Pets are popular in Illinois. More than six out of 10 American households have at least one pet. Given that popularity, it is no surprise then that pet custody has become an increasingly common family law issue. In fact, according to the American Academy of Matrimonial Lawyers, pet-custody disputes have made into courtrooms with increasing frequency in recent years.
Sometimes, the dispute is sincere. Both sides view the pet as a member of the family. In other cases, the dispute is strategic. In those instances, one partner knows that the other partner cares deeply about the pet. The one partner will use the other partner's deep attachment as a bargaining chip during divorce negotiations.
The easiest way to stop a pet from becoming a bargaining chip is through a pre- or post-nuptial agreement. That agreement can spell out exactly what will happen if a relationship does not last, including who gets the pet.
If it is too late for that, and the couple cannot reach an agreement on their own, then Illinoisans may need to have a judge decide for them. In that event, the judge likely will ask three questions: (1) whose pet is it; (2) who cares for the pet; and (3) who will the children live with?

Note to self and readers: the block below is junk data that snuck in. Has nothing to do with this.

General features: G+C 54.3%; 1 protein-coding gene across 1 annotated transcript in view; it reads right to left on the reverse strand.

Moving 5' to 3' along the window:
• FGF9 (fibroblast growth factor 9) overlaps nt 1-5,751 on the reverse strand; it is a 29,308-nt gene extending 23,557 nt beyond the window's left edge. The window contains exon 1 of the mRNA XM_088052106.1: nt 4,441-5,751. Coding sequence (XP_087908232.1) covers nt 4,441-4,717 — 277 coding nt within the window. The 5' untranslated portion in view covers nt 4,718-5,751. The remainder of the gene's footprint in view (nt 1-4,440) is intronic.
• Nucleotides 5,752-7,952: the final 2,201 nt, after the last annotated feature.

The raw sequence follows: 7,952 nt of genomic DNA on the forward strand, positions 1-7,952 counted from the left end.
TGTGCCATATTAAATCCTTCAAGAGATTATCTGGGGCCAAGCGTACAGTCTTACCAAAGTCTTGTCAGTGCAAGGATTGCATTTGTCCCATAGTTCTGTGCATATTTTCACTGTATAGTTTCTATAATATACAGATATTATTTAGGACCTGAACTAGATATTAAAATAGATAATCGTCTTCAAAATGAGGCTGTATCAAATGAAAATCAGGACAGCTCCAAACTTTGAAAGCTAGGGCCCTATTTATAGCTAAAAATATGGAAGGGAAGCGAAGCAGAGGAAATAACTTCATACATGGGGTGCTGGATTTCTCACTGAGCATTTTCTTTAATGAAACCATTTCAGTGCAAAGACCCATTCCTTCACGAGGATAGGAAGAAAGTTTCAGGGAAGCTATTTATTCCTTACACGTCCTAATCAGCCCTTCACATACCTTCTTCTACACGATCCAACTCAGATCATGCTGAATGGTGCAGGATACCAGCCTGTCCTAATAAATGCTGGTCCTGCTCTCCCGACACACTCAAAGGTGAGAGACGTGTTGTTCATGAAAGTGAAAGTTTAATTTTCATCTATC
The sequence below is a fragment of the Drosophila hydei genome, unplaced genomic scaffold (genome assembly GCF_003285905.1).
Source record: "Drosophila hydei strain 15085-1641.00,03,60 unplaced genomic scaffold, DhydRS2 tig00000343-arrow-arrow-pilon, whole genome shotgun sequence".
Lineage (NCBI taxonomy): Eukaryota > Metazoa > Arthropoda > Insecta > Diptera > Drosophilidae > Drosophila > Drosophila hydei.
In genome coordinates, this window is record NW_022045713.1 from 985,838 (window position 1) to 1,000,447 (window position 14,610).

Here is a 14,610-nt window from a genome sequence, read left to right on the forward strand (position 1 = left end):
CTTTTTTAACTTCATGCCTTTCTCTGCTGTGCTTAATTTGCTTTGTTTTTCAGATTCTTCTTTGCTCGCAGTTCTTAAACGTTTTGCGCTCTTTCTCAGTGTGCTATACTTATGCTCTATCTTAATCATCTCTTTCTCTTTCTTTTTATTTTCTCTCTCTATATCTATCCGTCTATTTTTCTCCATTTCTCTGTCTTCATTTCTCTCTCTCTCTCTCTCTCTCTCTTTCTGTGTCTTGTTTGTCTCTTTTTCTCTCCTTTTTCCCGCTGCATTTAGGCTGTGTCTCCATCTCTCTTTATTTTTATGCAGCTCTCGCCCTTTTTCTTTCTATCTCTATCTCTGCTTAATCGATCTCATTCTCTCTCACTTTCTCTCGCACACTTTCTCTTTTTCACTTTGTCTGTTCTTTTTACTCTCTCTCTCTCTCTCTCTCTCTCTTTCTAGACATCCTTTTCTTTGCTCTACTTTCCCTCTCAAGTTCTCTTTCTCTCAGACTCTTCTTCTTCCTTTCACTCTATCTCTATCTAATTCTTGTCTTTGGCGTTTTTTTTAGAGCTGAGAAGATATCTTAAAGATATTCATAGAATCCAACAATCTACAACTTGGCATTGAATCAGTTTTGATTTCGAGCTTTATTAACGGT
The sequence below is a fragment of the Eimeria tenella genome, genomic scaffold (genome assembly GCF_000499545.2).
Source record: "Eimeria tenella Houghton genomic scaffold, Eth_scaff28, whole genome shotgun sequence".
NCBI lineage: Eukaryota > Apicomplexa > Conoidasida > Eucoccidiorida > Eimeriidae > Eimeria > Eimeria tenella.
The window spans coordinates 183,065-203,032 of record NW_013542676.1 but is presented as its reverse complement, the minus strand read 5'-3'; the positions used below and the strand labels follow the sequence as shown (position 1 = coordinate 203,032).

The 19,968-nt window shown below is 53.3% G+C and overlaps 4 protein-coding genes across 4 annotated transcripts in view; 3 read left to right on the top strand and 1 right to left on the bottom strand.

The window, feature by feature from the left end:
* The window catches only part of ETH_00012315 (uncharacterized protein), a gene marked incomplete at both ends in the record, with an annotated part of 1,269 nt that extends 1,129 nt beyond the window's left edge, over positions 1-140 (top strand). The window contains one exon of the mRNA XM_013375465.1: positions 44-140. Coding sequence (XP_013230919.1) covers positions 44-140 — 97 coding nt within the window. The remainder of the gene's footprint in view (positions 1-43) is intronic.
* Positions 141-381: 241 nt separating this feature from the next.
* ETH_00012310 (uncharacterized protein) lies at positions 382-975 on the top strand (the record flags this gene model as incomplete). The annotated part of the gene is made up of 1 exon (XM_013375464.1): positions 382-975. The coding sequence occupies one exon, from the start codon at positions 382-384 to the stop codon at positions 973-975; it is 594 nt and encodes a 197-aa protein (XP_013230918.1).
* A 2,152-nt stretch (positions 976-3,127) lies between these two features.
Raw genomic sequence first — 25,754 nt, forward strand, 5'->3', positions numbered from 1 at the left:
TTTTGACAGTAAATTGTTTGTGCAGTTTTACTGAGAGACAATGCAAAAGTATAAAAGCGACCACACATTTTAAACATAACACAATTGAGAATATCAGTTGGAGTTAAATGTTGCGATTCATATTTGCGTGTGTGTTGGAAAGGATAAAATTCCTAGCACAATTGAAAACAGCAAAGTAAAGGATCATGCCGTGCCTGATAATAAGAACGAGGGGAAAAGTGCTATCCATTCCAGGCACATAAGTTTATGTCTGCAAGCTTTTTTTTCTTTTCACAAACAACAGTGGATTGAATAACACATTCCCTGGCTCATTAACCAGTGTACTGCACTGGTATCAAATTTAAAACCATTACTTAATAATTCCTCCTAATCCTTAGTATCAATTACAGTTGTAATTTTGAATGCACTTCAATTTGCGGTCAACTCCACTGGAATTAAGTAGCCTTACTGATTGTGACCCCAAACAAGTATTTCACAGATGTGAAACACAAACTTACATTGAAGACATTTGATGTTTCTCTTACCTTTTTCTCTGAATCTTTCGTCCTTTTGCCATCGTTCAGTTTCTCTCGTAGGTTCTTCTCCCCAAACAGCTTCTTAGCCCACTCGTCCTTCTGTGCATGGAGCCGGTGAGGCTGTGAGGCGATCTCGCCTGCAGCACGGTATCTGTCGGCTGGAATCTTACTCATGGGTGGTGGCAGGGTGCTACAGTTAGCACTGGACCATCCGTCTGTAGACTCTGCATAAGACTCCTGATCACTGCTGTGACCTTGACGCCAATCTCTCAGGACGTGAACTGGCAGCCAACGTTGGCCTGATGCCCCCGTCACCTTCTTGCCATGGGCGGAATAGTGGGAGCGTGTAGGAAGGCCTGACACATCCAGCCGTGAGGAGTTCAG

The first question is straightforward. If one partner had the pet before the relationship, they are likely to keep it once the relationship has ended.
The second question is less clear-cut because it can be hard to show who cared more for the pet. Fortunately, the signature on receipts can confirm who bought the pet's food and supplies. Meanwhile, neighbors can attest who exercised the pet.
Finally, the third question about who has custody of the children is child-centric. Often, it is best for the family pet to reside with the kids.
Illinoisans should think about the answers to these questions before they decide to turn the issue over to a judge. Those answers may help inform whether to take the case forward.
Source: The Huffington Post, "How Are Pets Handled In Divorce?," Jeff Landers, April 17, 2014